Richard Nixon

Richard Nixon
Presidential portrait of Richard Nixon.
37th President of the United States
In office
January 20, 1969 – August 9, 1974
Vice President
  • Spiro Agnew (1969–1973)
  • None (Oct–Dec 1973)
  • Gerald Ford (1973–1974)
Preceded byLyndon B. Johnson
Succeeded byGerald Ford
36th Vice President of the United States
In office
January 20, 1953 – January 20, 1961
PresidentDwight D. Eisenhower
Preceded byAlben W. Barkley
Succeeded byLyndon B. Johnson
United States Senator
from California
In office
December 1, 1950 – January 1, 1953
Preceded bySheridan Downey
Succeeded byThomas Kuchel
Member of the U.S. House of Representatives
from California's 12th district
In office
January 3, 1947 – November 30, 1950
Preceded byJerry Voorhis
Succeeded byPatrick J. Hillings
Personal details
Born
Richard Milhous Nixon

(1913-01-09)January 9, 1913
Yorba Linda, California, U.S.
DiedApril 22, 1994(1994-04-22) (aged 81)
New York City, U.S.
Resting placeRichard Nixon Presidential Library and Museum
Political partyRepublican
Spouse(s)
(m. 1940; died 1993)
Children
Parents
Education
Occupation
  • Politician
  • lawyer
  • author
SignatureCursive signature in ink
Military service
Allegiance United States
Branch/service United States Navy
Years of service
  • 1942–1946 (active)
  • 1946–1966 (inactive)
RankUS Navy O5 infobox.svg Commander
Battles/wars
AwardsFull list

Richard Milhous Nixon (January 9, 1913 – April 22, 1994) was the 37th president of the United States, serving from 1969 to 1974. A member of the Republican Party, Nixon previously served as the 36th vice president from 1953 to 1961, having risen to national prominence as a representative and senator from California. After five years in the White House that saw the conclusion to the U.S. involvement in the Vietnam War, détente with the Soviet Union and China, the first manned moon landings, and the establishment of the Environmental Protection Agency, he became the only president to resign from the office, following the Watergate scandal.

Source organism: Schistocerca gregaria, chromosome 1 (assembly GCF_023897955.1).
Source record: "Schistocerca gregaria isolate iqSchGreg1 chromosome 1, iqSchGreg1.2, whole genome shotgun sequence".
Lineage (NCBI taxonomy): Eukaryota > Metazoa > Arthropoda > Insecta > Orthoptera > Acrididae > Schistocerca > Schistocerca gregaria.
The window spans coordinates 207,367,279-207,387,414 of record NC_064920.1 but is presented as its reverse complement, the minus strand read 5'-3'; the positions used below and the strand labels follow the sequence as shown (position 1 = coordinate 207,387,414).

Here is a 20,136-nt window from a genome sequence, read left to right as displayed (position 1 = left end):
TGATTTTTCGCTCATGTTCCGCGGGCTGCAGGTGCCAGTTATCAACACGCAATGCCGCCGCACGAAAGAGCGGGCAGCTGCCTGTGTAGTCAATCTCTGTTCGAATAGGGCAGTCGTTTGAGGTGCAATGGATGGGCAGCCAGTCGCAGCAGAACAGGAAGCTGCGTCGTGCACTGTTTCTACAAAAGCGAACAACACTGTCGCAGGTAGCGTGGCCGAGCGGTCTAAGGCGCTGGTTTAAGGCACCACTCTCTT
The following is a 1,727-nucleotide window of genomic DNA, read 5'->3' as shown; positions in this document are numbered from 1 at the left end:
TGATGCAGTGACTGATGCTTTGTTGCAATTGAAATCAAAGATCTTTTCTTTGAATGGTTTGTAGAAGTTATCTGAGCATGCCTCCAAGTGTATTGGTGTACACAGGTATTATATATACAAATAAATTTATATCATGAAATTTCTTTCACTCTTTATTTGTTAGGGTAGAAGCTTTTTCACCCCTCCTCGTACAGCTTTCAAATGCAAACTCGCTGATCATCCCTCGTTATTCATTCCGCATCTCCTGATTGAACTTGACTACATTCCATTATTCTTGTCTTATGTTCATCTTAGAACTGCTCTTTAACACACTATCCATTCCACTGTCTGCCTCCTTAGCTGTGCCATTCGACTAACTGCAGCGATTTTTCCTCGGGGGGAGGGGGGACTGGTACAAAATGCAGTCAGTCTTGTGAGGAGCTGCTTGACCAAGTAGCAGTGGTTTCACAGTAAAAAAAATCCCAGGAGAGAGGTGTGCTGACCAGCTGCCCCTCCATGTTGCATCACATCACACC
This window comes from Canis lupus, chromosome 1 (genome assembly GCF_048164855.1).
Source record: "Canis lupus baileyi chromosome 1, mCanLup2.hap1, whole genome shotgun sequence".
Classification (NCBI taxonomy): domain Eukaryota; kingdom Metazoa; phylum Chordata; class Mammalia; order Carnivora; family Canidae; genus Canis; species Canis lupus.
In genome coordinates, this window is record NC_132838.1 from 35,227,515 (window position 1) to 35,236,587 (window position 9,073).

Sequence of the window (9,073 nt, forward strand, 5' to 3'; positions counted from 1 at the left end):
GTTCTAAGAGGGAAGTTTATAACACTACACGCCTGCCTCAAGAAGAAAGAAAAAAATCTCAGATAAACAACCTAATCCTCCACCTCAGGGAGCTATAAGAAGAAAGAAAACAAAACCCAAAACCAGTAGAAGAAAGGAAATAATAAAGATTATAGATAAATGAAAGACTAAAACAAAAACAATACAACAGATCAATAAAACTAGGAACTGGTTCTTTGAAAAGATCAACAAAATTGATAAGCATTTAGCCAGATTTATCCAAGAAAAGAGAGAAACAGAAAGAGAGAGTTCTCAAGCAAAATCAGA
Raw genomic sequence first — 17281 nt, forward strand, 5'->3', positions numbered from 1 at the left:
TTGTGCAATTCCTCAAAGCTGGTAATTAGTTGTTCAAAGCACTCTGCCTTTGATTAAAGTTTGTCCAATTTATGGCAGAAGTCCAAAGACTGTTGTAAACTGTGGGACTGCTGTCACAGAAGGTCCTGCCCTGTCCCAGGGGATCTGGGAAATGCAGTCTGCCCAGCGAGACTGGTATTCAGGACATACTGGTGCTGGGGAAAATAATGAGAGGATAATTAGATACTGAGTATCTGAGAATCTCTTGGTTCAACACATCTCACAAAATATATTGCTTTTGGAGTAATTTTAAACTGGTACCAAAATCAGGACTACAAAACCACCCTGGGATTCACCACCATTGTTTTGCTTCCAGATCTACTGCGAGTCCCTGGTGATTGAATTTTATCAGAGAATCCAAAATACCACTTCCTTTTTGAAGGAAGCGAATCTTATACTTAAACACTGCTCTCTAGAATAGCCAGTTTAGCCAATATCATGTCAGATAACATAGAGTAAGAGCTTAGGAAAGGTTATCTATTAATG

Nixon was born into a poor family of Quakers in a small town in Southern California. He graduated from Duke University School of Law in 1937 and returned to California to practice law. He and his wife Pat moved to Washington in 1942 to work for the federal government. He served on active duty in the Naval Reserves during World War II. He was elected to the House of Representatives in 1946. His pursuit of the Hiss Case established his reputation as a leading anti-Communist which elevated him to national prominence. In 1950, he was elected to the Senate. He was the running mate of Dwight D. Eisenhower, the Republican Party's presidential nominee in the 1952 election, subsequently serving for eight years as the vice president. He unsuccessfully ran for president in 1960, narrowly losing to John F. Kennedy. Nixon then lost a race for governor of California to Pat Brown in 1962. In 1968, he ran for the presidency again and was elected, defeating Hubert Humphrey and George Wallace in a close election.

Nixon ended American involvement in Vietnam in 1973, ending the military draft that same year. Nixon's visit to China in 1972 eventually led to diplomatic relations between the two nations, and he gained the Anti-Ballistic Missile Treaty with the Soviet Union the same year. His administration generally transferred power from federal control to state control. He imposed wage and price controls for 90 days, enforced desegregation of Southern schools, established the Environmental Protection Agency, and began the War on Cancer. He also presided over the Apollo 11 Moon landing, which signaled the end of the Space Race. He was re-elected in one of the largest electoral landslides in American history in 1972 when he defeated George McGovern.

In his second term, Nixon ordered an airlift to resupply Israeli losses in the Yom Kippur War, a war which led to the oil crisis at home. By late 1973, Watergate escalated, costing Nixon much of his political support. On August 9, 1974, facing almost certain impeachment and removal from office, he became the first American president to resign. Afterwards, he was issued a pardon by his successor, Gerald Ford. In 20 years of retirement, Nixon wrote his memoirs and nine other books and undertook many foreign trips, rehabilitating his image into that of an elder statesman and leading expert on foreign affairs. He suffered a debilitating stroke on April 18, 1994, and died four days later at age 81. Surveys of historians and political scientists have ranked Nixon as a below-average president.[2][3][4] However, evaluations of him have proven complex, with his successes as president contrasted against the circumstances of his departure from office.

  1. ^ "Richard Nixon Presidential Library and Museum" (PDF). September 21, 2015. Archived from the original (PDF) on September 21, 2015.
  2. ^ "Lincoln Wins: Honest Abe tops new presidential survey". CNN. February 16, 2009. Retrieved December 2, 2020.
  3. ^ "Presidential Historians Survey 2017". C-SPAN. Retrieved December 2, 2020.
  4. ^ "Presidents 2018 Rank by Category" (PDF). Retrieved December 2, 2020.

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